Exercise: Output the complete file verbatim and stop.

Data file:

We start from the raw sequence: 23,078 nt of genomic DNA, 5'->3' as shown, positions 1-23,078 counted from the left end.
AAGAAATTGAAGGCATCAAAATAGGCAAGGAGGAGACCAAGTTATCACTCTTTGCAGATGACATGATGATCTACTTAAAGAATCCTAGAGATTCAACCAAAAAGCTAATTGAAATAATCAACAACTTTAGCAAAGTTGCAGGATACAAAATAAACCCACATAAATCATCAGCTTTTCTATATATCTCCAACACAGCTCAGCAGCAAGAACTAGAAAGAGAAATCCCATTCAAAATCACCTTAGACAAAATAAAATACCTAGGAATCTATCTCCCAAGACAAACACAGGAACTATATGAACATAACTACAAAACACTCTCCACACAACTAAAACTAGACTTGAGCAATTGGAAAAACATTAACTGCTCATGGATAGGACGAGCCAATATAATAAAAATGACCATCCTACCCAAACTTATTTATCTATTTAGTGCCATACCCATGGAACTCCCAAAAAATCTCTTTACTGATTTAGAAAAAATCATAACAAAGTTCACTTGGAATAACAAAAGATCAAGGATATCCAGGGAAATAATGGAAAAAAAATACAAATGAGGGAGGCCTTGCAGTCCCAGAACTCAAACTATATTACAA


We start from the raw sequence: 23,078 nt of genomic DNA, 5'->3' as shown, positions 1-23,078 counted from the left end.
AAGAAATTGAAGGCATCAAAATAGGCAAGGAGGAGACCAAGTTATCACTCTTTGCAGATGACATGATGATCTACTTAAAGAATCCTAGAGATTCAACCAAAAAGCTAATTGAAATAATCAACAACTTTAGCAAAGTTGCAGGATACAAAATAAACCCACATAAATCATCAGCTTTTCTATATATCTCCAACACAGCTCAGCAGCAAGAACTAGAAAGAGAAATCCCATTCAAAATCACCTTAGACAAAATAAAATACCTAGGAATCTATCTCCCAAGACAAACACAGGAACTATATGAACATAACTACAAAACACTCTCCACACAACTAAAACTAGACTTGAGCAATTGGAAAAACATTAACTGCTCATGGATAGGACGAGCCAATATAATAAAAATGACCATCCTACCCAAACTTATTTATCTATTTAGTGCCATACCCATGGAACTCCCAAAAAATCTCTTTACTGATTTAGAAAAAATCATAACAAAGTTCACTTGGAATAACAAAAGATCAAGGATATCCAGGGAAATAATGGAAAAAAAATACAAATGAGGGAGGCCTTGCAGTCCCAGAACTCAAACTATATTACAA